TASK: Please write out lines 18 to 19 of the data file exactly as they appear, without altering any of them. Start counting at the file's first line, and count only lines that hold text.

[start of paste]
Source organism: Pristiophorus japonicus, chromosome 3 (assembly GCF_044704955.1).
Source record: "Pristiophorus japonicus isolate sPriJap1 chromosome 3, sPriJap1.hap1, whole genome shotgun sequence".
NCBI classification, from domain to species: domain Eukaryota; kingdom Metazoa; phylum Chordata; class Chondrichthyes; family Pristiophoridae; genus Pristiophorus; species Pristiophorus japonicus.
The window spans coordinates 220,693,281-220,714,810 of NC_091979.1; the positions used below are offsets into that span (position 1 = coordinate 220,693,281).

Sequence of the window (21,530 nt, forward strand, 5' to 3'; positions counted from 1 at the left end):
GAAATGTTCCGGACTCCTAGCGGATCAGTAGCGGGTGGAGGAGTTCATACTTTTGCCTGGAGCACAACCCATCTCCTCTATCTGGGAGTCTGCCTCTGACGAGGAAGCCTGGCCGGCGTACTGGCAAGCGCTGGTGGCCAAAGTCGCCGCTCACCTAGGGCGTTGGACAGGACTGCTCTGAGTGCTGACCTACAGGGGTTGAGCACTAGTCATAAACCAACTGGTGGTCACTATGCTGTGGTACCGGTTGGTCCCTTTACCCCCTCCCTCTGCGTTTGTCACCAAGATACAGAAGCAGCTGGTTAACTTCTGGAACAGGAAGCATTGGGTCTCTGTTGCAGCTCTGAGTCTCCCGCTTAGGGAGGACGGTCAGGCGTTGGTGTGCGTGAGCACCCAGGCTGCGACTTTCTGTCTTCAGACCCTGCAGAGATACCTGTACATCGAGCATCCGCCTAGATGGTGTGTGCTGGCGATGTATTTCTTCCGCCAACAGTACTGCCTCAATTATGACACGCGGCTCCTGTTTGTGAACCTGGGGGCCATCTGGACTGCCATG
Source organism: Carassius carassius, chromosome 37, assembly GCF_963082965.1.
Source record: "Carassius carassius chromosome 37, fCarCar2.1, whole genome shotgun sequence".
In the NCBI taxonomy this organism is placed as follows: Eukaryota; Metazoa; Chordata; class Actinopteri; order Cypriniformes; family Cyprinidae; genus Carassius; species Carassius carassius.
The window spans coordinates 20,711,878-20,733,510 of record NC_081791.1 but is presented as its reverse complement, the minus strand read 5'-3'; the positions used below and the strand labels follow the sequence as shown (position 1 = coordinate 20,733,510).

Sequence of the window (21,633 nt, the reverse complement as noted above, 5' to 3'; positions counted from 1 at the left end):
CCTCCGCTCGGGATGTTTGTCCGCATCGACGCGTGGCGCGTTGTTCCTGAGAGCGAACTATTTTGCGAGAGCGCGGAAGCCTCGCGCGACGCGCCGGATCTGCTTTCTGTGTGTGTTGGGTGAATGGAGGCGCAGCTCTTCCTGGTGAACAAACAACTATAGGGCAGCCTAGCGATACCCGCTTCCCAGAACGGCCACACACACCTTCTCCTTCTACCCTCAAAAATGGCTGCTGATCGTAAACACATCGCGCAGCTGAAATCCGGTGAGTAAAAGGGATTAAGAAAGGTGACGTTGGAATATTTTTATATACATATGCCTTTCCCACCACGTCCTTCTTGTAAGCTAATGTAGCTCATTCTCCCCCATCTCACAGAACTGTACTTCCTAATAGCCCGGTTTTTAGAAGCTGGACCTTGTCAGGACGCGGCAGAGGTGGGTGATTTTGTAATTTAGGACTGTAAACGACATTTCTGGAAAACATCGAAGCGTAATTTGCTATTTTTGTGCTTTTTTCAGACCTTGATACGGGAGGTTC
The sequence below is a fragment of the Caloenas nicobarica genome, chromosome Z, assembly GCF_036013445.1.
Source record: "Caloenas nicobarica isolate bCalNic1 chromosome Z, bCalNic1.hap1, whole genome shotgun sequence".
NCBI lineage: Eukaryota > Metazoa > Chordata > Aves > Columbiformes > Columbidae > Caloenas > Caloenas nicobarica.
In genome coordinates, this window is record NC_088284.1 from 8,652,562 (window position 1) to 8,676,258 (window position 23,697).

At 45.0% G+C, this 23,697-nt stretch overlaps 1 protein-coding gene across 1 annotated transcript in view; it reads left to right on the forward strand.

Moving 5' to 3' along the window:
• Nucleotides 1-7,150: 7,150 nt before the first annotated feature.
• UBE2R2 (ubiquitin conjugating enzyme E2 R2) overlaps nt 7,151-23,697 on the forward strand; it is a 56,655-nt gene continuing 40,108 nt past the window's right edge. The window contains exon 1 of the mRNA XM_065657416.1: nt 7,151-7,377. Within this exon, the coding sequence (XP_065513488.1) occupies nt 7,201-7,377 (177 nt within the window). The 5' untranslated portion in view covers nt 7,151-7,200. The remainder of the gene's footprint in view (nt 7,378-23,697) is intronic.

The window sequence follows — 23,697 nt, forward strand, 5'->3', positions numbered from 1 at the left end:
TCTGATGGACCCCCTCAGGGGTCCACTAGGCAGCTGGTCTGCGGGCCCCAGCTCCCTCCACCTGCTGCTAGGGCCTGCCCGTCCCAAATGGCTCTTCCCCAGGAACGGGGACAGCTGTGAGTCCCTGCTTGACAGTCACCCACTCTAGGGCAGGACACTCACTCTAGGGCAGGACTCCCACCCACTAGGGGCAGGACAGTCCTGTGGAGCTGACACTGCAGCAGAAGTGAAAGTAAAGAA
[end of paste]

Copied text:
Moving 5' to 3' along the window:
• Nucleotides 1-7,150: 7,150 nt before the first annotated feature.